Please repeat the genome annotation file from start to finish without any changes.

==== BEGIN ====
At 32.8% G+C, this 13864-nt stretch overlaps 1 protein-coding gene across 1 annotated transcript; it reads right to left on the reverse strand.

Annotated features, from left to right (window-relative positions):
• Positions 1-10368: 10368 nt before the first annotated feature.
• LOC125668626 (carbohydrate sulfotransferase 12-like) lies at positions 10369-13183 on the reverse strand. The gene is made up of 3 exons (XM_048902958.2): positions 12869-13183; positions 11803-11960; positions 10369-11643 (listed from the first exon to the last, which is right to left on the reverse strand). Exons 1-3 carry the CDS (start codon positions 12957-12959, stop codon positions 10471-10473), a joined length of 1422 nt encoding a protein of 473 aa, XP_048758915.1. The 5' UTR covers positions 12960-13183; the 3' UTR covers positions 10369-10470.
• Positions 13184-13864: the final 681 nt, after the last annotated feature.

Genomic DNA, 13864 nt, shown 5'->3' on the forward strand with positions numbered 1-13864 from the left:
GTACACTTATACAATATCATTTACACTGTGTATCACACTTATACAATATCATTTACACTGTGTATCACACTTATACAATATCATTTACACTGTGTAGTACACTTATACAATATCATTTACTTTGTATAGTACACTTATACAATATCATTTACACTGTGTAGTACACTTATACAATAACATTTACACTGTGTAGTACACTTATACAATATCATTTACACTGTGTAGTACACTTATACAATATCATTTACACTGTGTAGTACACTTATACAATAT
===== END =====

At 32.8% G+C, this 13864-nt stretch overlaps 1 protein-coding gene across 1 annotated transcript; it reads right to left on the reverse strand.

Annotated features, from left to right (window-relative positions):
• Positions 1-10368: 10368 nt before the first annotated feature.
• LOC125668626 (carbohydrate sulfotransferase 12-like) lies at positions 10369-13183 on the reverse strand. The gene is made up of 3 exons (XM_048902958.2): positions 12869-13183; positions 11803-11960; positions 10369-11643 (listed from the first exon to the last, which is right to left on the reverse strand). Exons 1-3 carry the CDS (start codon positions 12957-12959, stop codon positions 10471-10473), a joined length of 1422 nt encoding a protein of 473 aa, XP_048758915.1. The 5' UTR covers positions 12960-13183; the 3' UTR covers positions 10369-10470.
• Positions 13184-13864: the final 681 nt, after the last annotated feature.

Genomic DNA, 13864 nt, shown 5'->3' on the forward strand with positions numbered 1-13864 from the left:
GTACACTTATACAATATCATTTACACTGTGTATCACACTTATACAATATCATTTACACTGTGTATCACACTTATACAATATCATTTACACTGTGTAGTACACTTATACAATATCATTTACTTTGTATAGTACACTTATACAATATCATTTACACTGTGTAGTACACTTATACAATAACATTTACACTGTGTAGTACACTTATACAATATCATTTACACTGTGTAGTACACTTATACAATATCATTTACACTGTGTAGTACACTTATACAATAT